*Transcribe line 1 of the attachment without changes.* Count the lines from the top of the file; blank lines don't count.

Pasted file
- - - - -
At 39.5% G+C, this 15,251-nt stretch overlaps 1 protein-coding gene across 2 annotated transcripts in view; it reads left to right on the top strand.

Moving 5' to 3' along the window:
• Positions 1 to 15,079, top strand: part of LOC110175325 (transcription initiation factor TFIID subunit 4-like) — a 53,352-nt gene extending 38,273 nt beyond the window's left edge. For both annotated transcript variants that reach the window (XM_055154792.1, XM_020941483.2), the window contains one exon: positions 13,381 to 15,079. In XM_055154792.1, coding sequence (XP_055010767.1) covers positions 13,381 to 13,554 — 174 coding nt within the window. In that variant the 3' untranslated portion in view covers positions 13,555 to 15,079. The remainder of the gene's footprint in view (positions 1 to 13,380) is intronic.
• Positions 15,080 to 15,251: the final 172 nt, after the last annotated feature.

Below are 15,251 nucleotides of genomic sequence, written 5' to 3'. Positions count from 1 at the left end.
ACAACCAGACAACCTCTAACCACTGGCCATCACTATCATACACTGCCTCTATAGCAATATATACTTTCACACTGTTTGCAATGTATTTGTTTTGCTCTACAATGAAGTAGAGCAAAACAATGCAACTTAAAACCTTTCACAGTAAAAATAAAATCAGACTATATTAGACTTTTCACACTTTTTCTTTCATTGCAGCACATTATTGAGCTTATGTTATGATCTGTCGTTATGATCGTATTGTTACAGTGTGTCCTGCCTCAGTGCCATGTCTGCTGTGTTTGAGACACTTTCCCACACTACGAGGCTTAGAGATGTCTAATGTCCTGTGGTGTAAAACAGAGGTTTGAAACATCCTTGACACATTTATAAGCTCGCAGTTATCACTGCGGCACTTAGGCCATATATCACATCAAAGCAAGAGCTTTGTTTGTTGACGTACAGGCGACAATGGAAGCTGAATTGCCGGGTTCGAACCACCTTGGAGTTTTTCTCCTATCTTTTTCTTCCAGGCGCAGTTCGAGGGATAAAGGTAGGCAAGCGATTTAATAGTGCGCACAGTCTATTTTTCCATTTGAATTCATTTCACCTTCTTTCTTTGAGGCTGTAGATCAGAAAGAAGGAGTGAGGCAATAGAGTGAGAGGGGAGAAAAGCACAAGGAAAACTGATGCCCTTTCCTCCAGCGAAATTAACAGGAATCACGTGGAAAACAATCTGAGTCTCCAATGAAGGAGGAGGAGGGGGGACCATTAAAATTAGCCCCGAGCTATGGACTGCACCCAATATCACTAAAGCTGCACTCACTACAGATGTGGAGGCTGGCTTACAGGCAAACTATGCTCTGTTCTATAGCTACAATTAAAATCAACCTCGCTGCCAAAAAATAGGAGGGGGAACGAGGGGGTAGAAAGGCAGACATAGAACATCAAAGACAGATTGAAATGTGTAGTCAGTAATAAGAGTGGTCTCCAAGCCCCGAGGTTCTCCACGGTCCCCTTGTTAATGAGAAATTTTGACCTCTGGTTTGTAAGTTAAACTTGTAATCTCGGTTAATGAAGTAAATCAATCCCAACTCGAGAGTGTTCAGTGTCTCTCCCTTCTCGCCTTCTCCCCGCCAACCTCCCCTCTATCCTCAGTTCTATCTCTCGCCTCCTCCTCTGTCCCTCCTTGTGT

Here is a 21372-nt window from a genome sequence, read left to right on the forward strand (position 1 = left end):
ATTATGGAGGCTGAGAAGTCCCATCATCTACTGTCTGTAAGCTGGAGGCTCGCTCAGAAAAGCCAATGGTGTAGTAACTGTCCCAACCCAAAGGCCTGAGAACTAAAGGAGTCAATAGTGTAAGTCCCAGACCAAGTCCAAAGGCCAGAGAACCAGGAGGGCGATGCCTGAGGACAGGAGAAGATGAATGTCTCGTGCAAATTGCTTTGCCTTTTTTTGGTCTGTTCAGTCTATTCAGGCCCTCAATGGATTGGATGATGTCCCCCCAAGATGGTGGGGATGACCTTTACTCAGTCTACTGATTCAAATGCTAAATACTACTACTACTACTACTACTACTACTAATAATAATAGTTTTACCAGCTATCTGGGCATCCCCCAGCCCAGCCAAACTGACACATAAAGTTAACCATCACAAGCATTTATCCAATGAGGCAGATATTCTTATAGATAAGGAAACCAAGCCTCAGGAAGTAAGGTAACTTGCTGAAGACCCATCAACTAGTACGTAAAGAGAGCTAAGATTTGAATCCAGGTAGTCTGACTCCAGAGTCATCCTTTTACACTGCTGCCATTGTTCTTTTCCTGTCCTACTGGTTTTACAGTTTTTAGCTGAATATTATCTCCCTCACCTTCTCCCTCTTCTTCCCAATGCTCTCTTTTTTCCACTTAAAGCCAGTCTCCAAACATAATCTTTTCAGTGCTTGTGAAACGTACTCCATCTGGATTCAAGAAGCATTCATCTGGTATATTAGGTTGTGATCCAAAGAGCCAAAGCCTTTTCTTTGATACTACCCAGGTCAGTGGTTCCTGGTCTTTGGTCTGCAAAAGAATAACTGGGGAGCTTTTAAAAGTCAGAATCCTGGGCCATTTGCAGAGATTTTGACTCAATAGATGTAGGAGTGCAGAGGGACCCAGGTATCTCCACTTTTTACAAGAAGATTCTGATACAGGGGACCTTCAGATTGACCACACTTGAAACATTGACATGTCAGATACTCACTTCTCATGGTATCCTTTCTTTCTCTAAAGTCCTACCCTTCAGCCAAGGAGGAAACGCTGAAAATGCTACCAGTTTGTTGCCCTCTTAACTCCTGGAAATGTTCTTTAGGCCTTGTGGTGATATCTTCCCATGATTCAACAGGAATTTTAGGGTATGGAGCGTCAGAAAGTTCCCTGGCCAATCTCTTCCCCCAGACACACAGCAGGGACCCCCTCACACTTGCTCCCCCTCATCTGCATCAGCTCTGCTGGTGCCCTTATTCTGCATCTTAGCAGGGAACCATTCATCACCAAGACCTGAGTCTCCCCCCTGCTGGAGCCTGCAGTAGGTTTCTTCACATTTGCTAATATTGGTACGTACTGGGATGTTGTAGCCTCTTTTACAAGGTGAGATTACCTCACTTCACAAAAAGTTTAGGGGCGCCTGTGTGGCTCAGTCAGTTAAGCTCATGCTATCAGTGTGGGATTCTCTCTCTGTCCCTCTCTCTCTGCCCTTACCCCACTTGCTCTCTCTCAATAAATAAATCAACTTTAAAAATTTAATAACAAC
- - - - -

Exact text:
At 39.5% G+C, this 15,251-nt stretch overlaps 1 protein-coding gene across 2 annotated transcripts in view; it reads left to right on the top strand.